so stock up on some appropriate kid-distraction apps. Five of these are well-reviewed byCommon Sense Media and Education.com, and trade rampant consumerism for learning opportunities. The sixth is on the list because repurposing military technology to bolster a kid’s belief in magic is always a good idea.
A digital adaptation of the classic story, as illustrated by William Denslow (just the guy who drew The Wizard Of Oz, nbd), PopOut! loads every page with interactive elements to discover. The “read to me” mode is an effective storytime app for younger kids while older kids receive prompts when reading if they get stuck on certain words, which makes you basically superfluous.
An interactive book version of the 1965 TV classic, the app includes songs and sound clips from the original show. Kids can play Schroeder’s piano, finger paint with Pigpen and decorate Charlie Brown’s famously pathetic tree so it has more than one measly ornament. For added entertainment value, try reading the story to your kid using this voice.
The is the official app version of everyone’s favorite 1955-newspaper-misprint-that-led-to-kids-calling-a-military-installation-about-Santa’s-whereabouts Christmas tradition (seriously – look it up). NORAD Tracks Santa uses a cool interactive global satellite image to follow the fat man through all 24 time zones on his big night.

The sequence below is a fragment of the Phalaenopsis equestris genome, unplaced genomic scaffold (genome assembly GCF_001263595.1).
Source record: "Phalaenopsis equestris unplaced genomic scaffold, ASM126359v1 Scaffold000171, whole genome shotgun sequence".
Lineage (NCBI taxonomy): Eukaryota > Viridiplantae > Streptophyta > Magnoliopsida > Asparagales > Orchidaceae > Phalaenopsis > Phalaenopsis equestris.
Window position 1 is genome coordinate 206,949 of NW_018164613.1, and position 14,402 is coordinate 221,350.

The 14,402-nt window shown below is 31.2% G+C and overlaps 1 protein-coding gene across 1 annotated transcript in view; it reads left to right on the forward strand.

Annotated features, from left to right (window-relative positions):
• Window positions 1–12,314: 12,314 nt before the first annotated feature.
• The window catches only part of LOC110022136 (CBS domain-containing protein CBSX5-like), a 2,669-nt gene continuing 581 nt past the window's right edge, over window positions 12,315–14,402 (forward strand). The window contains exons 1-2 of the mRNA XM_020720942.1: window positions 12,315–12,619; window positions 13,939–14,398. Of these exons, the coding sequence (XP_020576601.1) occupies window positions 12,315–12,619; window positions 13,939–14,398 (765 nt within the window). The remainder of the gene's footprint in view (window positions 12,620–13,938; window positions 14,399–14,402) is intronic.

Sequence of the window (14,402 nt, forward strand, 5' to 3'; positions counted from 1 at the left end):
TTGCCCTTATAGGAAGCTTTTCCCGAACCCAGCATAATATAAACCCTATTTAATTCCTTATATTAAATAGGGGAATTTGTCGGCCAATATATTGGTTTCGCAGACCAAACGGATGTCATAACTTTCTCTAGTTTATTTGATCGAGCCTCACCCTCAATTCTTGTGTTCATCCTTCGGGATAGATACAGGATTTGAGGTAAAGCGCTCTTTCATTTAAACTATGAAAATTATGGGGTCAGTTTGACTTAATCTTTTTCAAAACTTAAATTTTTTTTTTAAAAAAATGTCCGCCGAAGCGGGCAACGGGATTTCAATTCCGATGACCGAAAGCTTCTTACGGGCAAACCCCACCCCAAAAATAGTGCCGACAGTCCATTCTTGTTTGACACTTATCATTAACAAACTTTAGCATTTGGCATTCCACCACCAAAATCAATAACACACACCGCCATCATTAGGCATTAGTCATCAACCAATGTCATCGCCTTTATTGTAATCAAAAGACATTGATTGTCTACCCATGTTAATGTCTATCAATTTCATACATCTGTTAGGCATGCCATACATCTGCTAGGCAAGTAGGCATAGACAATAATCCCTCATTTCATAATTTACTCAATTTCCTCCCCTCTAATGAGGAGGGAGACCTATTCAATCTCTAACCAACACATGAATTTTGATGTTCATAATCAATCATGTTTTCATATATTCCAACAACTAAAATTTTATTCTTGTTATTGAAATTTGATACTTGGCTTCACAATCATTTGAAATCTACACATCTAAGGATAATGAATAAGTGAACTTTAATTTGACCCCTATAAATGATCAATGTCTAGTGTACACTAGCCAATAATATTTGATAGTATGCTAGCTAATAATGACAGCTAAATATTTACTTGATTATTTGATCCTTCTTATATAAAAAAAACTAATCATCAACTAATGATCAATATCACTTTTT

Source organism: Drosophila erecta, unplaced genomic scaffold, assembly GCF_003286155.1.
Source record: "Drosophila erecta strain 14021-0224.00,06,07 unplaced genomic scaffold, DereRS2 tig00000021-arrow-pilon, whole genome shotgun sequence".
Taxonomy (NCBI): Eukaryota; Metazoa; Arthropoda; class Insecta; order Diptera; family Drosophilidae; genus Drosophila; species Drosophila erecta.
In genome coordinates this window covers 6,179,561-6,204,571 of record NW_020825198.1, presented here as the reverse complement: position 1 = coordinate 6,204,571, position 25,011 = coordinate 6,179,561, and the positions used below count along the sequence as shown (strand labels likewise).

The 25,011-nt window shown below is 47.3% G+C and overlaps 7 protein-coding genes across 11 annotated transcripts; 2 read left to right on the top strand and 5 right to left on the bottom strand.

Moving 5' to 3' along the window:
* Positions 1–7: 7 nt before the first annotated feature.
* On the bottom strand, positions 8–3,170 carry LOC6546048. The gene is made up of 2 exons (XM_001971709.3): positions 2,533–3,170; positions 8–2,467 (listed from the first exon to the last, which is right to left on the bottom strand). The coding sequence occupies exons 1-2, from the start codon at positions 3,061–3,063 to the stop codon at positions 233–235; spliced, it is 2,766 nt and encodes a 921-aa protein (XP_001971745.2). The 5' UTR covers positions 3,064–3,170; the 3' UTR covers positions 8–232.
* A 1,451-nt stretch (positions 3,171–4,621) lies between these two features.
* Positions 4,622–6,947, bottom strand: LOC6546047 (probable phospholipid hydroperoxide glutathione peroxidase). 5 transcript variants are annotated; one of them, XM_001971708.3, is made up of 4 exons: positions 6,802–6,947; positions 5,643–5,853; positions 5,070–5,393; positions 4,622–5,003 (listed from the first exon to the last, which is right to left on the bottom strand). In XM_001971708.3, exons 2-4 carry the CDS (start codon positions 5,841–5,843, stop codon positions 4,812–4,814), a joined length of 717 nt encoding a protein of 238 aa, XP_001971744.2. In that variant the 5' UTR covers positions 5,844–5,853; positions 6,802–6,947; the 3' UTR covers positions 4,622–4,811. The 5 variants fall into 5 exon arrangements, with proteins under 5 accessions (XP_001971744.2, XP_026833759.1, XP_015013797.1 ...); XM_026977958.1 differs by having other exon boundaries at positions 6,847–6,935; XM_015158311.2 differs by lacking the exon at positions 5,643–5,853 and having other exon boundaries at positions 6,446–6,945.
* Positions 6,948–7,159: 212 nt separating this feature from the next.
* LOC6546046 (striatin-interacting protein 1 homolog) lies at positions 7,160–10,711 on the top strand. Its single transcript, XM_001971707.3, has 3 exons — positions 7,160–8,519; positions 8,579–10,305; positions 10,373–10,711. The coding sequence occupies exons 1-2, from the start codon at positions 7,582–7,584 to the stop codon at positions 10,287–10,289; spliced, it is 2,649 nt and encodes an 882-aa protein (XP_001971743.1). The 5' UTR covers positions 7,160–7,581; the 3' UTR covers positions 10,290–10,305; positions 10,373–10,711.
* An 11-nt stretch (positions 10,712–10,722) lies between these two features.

: $1.99 (iOS)
A digital color-by-number book with a playful take on the rituals and peripherals surrounding the holidays, the app can display in 12 different languages to help your kids become bilingual – so long as by “bilingual” you mean “say the alphabet and some numbers.” One of the languages is Hebrew, making the app excellent pre-pre-Bar or Bat Mitzvah training.
: $0.99 (iOS)
The Orthodox Jewish reggae rapper who’s confused those inclined to make fun of him by being pretty good for over a decade has his own Hanukkah app. And, like its namesake, it’s hard to make fun of because it’s actually a pretty effective form of music discovery that lets kids play various instruments along with his track, “Happy Hanukkah.”
: $1.99 (iOS)
A fairly straightforward retelling of the Hanukkah story, what Festival Of Lights lacks in interactivity (sorry, the lame memory game at the end of the book doesn’t count) it makes up for in graphic novel-like illustrations and effective historical and cultural lessons. Add a menorah and some Chinese food and you’ve got yourself a December Jewish tradition.